by Michael Fritz-Graham

How The Quakers Landed.

Urban legend has it (now documented) that c.1967 a large, live shipment of monk parakeets left their native South American home in route to the pet shops of lower Manhattan. Shortly after landing at JFK airport the large crates fell and broke releasing the parakeets who took off in all directions.

Since then, small, very local colonies of monks have turned up in various areas of the tri-state region: Pelham Parkway, Bronx. Brooklyn College campus and the Greenwood cemetery in Brooklyn, NY which I visited on a cold March day. I had heard and read about these green Martians and wanted to investigate for myself. I was accompanied by my friend, photographer Kazuki.

We were immediately taken in by these intelligent, peaceful and beautiful birds. They built their huge stick dome nests among the tops of the gothic cemetery gate, hanging like ornaments on a Christmas tree. They alternated between observant curiosity and, “as if we weren’t there”, oblivion. Some hid and cavorted within the monstrous weeping beeches and thick stands of hemlock and incense cedar. Other monks played and worked together rearranging and rebuilding the nest structures. And (lucky for us) some small groups of five or six monks would fly out from the tower, circle and land exposed atop the row of small weeping Chinese mulberry trees for head-bobbing meetings.

Amazingly pigeons, Mourning Doves and even one very cranky, over-territorial Northern Mockingbird sat and roosted among the quakers within inches of the nests in complete harmony with absolutely no aggression from the obviously much stronger quakers.

Human De-Conservationism.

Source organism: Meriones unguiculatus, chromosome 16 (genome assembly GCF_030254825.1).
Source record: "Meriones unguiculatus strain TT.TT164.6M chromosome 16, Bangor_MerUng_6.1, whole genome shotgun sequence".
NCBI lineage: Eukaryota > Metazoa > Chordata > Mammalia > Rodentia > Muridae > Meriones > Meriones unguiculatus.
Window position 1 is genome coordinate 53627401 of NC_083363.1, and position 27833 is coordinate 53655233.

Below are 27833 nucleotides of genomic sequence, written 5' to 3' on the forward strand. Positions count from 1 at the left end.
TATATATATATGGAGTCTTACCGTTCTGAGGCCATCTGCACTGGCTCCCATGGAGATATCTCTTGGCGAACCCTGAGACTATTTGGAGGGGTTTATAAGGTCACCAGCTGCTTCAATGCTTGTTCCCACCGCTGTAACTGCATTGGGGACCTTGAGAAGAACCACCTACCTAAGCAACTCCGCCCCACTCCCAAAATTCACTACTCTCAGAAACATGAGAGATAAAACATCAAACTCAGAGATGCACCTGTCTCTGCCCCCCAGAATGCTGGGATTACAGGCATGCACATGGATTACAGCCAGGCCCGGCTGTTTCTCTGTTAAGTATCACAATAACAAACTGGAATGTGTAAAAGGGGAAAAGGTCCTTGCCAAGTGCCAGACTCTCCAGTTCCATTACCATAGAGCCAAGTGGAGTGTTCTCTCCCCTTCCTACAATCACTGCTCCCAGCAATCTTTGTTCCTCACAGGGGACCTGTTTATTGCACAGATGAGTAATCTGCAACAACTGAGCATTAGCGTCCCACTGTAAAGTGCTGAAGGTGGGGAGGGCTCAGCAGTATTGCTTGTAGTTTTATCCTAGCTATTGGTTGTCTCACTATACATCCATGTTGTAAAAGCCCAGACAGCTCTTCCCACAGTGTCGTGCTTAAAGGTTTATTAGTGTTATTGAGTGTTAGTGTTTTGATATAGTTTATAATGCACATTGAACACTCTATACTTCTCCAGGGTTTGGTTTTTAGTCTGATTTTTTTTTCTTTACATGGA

Extinction and the “Starling/House Sparrow Syndrome”.

Around the 1900 mark, four of the worst avian ecological disasters possible occurred in the USA. First, the heartless persecution, slaying and ultimate disgraceful extinction of the Passenger Pigeon and the beautiful Carolina Parakeet. The Carolina Parakeet was the only member of the parrot family ever to be native to and breed within the USA. They were abundant and even nested as far north as the Great Lakes and the Catskills in New York State.

At around the same time, some very ignorant people brought and introduced two of the worst, most destructive agricultural and garden pests in the history of the world. The Common Starling and the House Sparrow soon overtook and overpopulated every area from Alaska and Canada south to Argentina and the Falkland Islands. These two non-native birds have been directly responsible for decimating the population of some of the most famous and loved native birds of the USA (which the monks live with in total harmony), including Purple Martin, Eastern Bluebird, Red-headed Woodpecker and many more species. They have basically achieved this through competition for hole and nest cavities and relentless aggression.

So what is my point? How is all this pertinent to the monks in New York City? My point is that the monks have shown none of these negative signs of behavior in the almost fifty years since arriving in the tri-state area. They don’t compete with other birds for nest sites or territory. They seem very happy to live on tree and weed seeds and buds and also eat many harmful insects. Monks are no stranger to many of the United States’s native birds. Long before the colonists arrived such birds as the Common Nighthawk, Eastern Kingbird, Purple Martin, House Wren and many others have been wintering five to six months each year within the native range of the Monks in South America. They have been coexisting and interacting for centuries and obviously the parakeets fit perfectly into the ecosystem here. Most importantly, they maintain very local, contained colonies and show no signs of taking over the U.S. I also believe that the quakers are possibly filling the ecological niche of their extinct distant cousins, the Carolina Parakeet. Both were native to similar temperate regions of the Americas.

Kazuki and I left Greenwood Cemetery with an admiration and respect for these wonderful birds. People can learn so much from their intelligent and gentle behavior towards each other and towards other birds and their loving caring family and social structure. We should welcome these green gems to melting pot of urban America.

Michael Fritz-Graham
New York City
April 2009

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